Here we are roughly one year after the release of Left 4 Dead, and its sequel is already out. For Valve, Left 4 Dead 2 represents an unusually speedy turnaround time considering the delays and release date fuzziness generally associated with its games, notably in the years leading up to Team Fortress 2 and the still mysterious status of Half-Life 2: Episode 3. Despite that history and the potential concerns associated with how soon this game is showing up after the first, Left 4 Dead 2 is very much a complete game, much more so than the original, and is without a doubt the better product. If you're still in the mood to group up with friends and slay packs of ravenous undead, then it doesn't get any better than this. However, if you're tired of Left 4 Dead's gameplay formula, the sequel, as good as it is, may not be enough to warrant a purchase. It's a game that's more about refinement and augmentation of existing features instead of offering something dramatically new.
As a result, after you've played Left 4 Dead 2, it's difficult to go back to the original without a mild sense of disappointment. Remember, of Left 4 Dead's four original campaigns, only two were set up for Versus play right out of the gate. It wasn't until Valve released the Survival Pack months later that players got the full Versus experience as well as the now-standard timed Survival mode. Left 4 Dead 2 has five full and more interesting campaigns, a more fleshed out and distinctive setting with some fantastic action set pieces, more personality, more modes, and in general gives you more to do. In many ways, I wish this would have been the product that was released first since it feels much more full-featured than the original, and the fiercely team-oriented style of gameplay wouldn't have been as familiar then as it is now.
It's entirely possible you're someone who never played the first and have no idea what I'm talking about, so I'll take a step back for a moment. It's the zombie apocalypse, and you play as one of four human Survivors who attempt to shoot their way through hordes of fast-moving "infected" (which I'll refer to as zombies) to get to the end of a map. The sequel is set in the American southeast and the new cast of characters is more memorable this time around, as they seem more aware of their situation, chattering away and commenting on specific parts of the environment as they battle through. Ellis' inane stories while huddled in safe houses are a particular highlight as he waxes on about accident-prone acquaintances while mobs of bloodthirsty zombies converge on his position, at which point the others understandably tell him to shut his mouth.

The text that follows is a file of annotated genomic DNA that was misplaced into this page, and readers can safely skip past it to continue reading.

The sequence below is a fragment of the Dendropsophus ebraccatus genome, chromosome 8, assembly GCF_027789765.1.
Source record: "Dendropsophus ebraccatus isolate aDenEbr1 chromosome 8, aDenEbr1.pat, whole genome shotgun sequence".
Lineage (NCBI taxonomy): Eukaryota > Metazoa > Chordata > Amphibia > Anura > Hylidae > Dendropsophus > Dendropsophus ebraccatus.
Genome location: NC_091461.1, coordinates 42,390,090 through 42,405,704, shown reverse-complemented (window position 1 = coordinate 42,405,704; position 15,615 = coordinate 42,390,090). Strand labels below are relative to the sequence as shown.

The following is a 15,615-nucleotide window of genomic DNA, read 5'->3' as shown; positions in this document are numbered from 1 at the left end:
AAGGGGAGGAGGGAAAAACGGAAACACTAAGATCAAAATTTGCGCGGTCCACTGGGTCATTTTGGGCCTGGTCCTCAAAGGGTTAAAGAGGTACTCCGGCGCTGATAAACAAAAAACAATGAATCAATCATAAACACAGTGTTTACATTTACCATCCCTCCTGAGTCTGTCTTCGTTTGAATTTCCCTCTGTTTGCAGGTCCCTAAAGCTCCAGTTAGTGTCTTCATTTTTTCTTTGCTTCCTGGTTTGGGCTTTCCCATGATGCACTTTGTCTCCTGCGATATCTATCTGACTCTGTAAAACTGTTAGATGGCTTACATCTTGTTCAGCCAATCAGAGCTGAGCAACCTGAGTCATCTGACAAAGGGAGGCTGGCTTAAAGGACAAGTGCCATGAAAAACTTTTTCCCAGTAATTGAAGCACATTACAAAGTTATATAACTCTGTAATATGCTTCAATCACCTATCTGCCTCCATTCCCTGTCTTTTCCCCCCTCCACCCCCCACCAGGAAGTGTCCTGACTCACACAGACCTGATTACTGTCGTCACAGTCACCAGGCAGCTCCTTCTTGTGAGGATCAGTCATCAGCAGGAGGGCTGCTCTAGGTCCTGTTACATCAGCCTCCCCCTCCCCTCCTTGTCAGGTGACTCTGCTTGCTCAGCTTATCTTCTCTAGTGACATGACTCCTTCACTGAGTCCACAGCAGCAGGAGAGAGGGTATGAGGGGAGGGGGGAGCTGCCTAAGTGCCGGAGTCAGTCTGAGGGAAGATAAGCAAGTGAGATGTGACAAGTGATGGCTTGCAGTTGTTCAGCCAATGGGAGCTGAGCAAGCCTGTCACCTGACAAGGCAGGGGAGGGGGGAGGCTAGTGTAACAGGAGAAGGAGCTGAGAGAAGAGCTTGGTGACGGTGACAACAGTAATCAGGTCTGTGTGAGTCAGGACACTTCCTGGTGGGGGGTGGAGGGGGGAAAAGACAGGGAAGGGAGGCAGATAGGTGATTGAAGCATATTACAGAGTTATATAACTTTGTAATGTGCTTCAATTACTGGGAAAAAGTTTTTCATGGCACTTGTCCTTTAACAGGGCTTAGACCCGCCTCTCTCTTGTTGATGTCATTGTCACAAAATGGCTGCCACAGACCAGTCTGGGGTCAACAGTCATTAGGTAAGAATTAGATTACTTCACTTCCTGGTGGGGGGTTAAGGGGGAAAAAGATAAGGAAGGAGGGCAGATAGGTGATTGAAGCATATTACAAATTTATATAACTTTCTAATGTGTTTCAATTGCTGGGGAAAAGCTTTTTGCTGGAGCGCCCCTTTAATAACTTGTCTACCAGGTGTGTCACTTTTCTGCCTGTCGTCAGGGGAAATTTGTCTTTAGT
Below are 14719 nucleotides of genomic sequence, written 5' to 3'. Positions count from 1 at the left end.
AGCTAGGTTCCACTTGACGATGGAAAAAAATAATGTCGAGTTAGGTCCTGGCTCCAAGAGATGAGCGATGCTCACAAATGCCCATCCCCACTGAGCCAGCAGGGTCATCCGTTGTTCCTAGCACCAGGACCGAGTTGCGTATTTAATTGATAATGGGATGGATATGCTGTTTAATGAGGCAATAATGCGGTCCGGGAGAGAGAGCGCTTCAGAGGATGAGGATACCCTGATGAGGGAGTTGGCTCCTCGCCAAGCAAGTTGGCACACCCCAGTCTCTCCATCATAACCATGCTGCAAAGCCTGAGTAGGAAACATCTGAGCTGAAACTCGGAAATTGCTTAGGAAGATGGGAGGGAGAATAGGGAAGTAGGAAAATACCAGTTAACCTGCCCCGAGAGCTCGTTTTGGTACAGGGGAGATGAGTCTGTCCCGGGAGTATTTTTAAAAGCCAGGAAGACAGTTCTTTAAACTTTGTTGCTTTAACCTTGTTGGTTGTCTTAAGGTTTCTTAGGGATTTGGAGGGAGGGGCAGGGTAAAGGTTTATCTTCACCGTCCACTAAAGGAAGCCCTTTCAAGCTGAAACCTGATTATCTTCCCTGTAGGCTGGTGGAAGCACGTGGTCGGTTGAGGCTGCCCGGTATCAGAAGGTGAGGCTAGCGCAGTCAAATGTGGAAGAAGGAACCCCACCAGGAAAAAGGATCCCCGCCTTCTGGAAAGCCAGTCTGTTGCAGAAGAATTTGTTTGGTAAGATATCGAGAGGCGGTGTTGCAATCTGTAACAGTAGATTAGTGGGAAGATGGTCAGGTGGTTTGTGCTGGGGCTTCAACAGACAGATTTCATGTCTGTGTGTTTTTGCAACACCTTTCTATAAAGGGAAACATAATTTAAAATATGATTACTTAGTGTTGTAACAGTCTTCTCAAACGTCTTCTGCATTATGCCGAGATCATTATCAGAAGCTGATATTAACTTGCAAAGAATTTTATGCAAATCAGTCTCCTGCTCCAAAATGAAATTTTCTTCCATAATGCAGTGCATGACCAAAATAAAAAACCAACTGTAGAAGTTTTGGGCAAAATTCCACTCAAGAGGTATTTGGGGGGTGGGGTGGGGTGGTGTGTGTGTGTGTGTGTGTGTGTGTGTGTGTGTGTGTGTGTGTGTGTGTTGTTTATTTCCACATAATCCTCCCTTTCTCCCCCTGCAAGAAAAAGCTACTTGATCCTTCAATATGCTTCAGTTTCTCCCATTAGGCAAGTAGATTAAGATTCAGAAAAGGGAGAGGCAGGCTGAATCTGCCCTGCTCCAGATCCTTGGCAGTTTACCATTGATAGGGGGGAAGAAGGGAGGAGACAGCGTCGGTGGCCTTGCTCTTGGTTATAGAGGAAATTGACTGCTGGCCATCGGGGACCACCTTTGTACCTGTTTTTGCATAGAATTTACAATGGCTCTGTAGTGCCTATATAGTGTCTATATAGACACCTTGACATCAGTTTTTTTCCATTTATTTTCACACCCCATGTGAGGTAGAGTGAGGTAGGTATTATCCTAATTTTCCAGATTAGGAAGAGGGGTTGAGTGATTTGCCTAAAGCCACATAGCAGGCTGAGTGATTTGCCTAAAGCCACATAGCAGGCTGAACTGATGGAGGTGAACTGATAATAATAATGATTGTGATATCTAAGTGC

That's not what you should be doing while playing, however. More effectively than most other titles out there, Left 4 Dead 2 forces you to work as a team if you want to win. You need to talk, and you need to participate. Every member of your four person squad of Survivors needs to be communicating about what they're doing, calling out locations for ammunition, weapon, and health pickups, and asking for help when in trouble. The catch is that no stage ever plays out the same way, because there's an artificial intelligence called the Director governing the action. Packs of common zombies can attack at any time, and if what the Director throws at you proves too challenging, your path of progression through a stage may even get swapped around to make things easier. It makes every experience different, and encourages repeat play as it adapts to challenge players of any skill level.
Like before, there are multiple difficulty settings, with Normal serving as a good entry-level challenge while on Expert only those with the best communication, decision-making, and reaction skills will survive. Left 4 Dead 2's Realism mode makes the challenge even more daunting, removing helpful glows around items and weapons amongst other things, meaning it's all up to your communication skills to call out ammunition and item pickups or to let people know you're in trouble. If you're the type of player who generally shies away from a conversation and prefers to remain silent, then you're not going to like Left 4 Dead, mostly because your team isn't going to do very well if everyone's only interacting on a minimal level. Because of how much teamwork is required in Left 4 Dead, it's also one of the best games out there for triggering an emotional response in players, which works both ways. If you manage to pull through, you feel a much greater sense of accomplishment, and if you're losing, it can be singularly frustrating since your success is just as reliant on the behavior of those around you as it is on your own personal skill.
Bots are still included, though, so if you do want to run through the five campaigns by yourself that's entirely possible, and should a person have to drop out midway through a campaign, an artificial intelligence will take over so you don't have to all give up. Your computer-controlled teammates will work alongside, making accurate shots, swapping out weapons, reviving, trading items and healing when necessary. It's nowhere close to as entertaining an experience, but it's still functional and playable solo. Ideally, like when preparing for a dungeon run in an MMO, you'll be able to get a full party together to tackle the challenges, and it's an experience that's at its best when in a full Versus game.